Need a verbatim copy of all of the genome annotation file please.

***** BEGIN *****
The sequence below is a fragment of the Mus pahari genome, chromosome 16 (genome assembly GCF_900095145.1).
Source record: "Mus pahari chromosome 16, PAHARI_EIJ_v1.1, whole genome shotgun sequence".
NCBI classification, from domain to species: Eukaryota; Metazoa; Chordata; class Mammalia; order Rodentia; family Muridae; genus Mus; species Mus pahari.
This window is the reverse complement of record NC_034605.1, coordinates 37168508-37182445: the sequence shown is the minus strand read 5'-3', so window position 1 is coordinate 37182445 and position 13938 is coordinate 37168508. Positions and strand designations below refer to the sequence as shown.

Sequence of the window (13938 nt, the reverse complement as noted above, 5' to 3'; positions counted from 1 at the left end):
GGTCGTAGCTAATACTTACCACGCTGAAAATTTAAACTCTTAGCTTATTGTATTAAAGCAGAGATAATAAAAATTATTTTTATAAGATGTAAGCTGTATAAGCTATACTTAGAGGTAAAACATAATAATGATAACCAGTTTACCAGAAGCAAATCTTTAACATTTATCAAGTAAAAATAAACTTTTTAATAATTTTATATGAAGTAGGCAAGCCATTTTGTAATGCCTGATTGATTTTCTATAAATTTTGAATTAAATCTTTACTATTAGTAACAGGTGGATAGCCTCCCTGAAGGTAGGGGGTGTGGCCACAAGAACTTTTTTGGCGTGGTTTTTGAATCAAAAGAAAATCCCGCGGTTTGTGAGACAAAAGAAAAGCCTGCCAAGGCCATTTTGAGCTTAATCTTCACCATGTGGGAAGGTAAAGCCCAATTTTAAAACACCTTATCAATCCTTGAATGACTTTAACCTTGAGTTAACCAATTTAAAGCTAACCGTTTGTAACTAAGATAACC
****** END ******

The sequence below is a fragment of the Mus pahari genome, chromosome 16 (genome assembly GCF_900095145.1).
Source record: "Mus pahari chromosome 16, PAHARI_EIJ_v1.1, whole genome shotgun sequence".
NCBI classification, from domain to species: Eukaryota; Metazoa; Chordata; class Mammalia; order Rodentia; family Muridae; genus Mus; species Mus pahari.
This window is the reverse complement of record NC_034605.1, coordinates 37168508-37182445: the sequence shown is the minus strand read 5'-3', so window position 1 is coordinate 37182445 and position 13938 is coordinate 37168508. Positions and strand designations below refer to the sequence as shown.

Sequence of the window (13938 nt, the reverse complement as noted above, 5' to 3'; positions counted from 1 at the left end):
GGTCGTAGCTAATACTTACCACGCTGAAAATTTAAACTCTTAGCTTATTGTATTAAAGCAGAGATAATAAAAATTATTTTTATAAGATGTAAGCTGTATAAGCTATACTTAGAGGTAAAACATAATAATGATAACCAGTTTACCAGAAGCAAATCTTTAACATTTATCAAGTAAAAATAAACTTTTTAATAATTTTATATGAAGTAGGCAAGCCATTTTGTAATGCCTGATTGATTTTCTATAAATTTTGAATTAAATCTTTACTATTAGTAACAGGTGGATAGCCTCCCTGAAGGTAGGGGGTGTGGCCACAAGAACTTTTTTGGCGTGGTTTTTGAATCAAAAGAAAATCCCGCGGTTTGTGAGACAAAAGAAAAGCCTGCCAAGGCCATTTTGAGCTTAATCTTCACCATGTGGGAAGGTAAAGCCCAATTTTAAAACACCTTATCAATCCTTGAATGACTTTAACCTTGAGTTAACCAATTTAAAGCTAACCGTTTGTAACTAAGATAACC